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Published on : Friday, August 11, 2017
I may be the first one to pronounce that we need to change the level of importance that tourism has in our economy, but only the proportionate importance. Not abolish the industry all together. There has been a lot of
exaggeration about the meagre value which tourism contributes, that it generates low paid jobs. Well, that depends. There is a high-level tourism which generates a lot of income, apart from being associated with doing business as is the case now.
I don’t see any reason for imposing controls on private tourism rentals, apart from a fiscal one, but that’s exactly the same as in the case of any other kind of
rental income. What’s the problem and why make such a fuss? Policing, nothing more. Thanks to this kind of tourism, I was able to visit Venice for a reasonable price, because “first line” hotels on the “Gran Canale” were out of my reach.
Look at France, which is one of the most tourist-focused countries in the world, but also has huge industry with prestigious multinational companies. France is well aware of the fact that tourism gets you known, and it maintains its aura of being a beautiful country, clean and well-managed. What’s happening with tourism in Spain is yet another aspect of the anti- everything (anti-open society) ideology of the canvas sandal-shod left wing.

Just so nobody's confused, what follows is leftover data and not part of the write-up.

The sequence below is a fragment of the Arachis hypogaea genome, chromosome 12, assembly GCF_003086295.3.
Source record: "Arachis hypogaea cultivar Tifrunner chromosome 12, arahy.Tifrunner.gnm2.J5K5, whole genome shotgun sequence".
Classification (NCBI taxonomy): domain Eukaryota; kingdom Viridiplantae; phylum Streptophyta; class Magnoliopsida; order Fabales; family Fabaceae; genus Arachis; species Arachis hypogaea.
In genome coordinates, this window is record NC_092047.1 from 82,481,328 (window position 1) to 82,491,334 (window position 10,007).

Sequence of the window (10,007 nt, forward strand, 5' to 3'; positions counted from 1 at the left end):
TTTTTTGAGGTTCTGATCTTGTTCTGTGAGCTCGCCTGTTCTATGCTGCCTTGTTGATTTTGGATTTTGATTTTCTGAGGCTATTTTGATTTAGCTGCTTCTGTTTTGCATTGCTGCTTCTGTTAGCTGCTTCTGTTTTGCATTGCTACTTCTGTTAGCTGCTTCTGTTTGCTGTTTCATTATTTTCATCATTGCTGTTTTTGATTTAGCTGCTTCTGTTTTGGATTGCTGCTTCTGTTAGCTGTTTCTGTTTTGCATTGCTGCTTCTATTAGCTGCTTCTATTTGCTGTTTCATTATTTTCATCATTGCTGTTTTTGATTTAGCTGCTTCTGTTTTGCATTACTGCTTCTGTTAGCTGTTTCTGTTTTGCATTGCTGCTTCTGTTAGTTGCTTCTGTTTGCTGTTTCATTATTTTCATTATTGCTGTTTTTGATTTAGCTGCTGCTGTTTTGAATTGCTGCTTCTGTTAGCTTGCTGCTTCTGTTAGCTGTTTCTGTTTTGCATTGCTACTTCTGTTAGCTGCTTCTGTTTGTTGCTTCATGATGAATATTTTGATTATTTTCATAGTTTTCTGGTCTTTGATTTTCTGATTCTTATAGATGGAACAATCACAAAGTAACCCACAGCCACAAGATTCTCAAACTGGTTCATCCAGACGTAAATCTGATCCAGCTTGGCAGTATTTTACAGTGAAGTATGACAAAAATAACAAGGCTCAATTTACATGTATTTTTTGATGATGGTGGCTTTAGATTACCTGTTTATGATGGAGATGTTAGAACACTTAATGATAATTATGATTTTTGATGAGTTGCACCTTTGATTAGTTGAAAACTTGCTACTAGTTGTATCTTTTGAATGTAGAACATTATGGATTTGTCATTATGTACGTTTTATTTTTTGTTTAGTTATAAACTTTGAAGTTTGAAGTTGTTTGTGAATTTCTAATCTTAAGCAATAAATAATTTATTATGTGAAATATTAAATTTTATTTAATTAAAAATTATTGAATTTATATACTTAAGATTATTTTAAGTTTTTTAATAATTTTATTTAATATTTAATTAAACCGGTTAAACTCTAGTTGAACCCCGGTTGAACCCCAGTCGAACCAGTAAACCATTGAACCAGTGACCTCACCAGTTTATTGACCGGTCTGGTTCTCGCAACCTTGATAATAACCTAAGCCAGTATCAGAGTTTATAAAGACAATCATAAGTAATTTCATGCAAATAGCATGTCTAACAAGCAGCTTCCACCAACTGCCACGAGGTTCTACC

They don’t wear canvas sandals, but they brag about doing so.
Tourism is part of a framework of alliances with other sectors and all the prestigious brands join forces to make Spain an attractive destination. You can’t abolish tourism by force, without another sector or sectors having emerged to replace it. That there’s not much industry? That’s not the fault of tourism. Investment is determined by incentives and disincentives, and I don’t see any opposition whatsoever between tourism and other businesses.
Tags: Tourism in Spain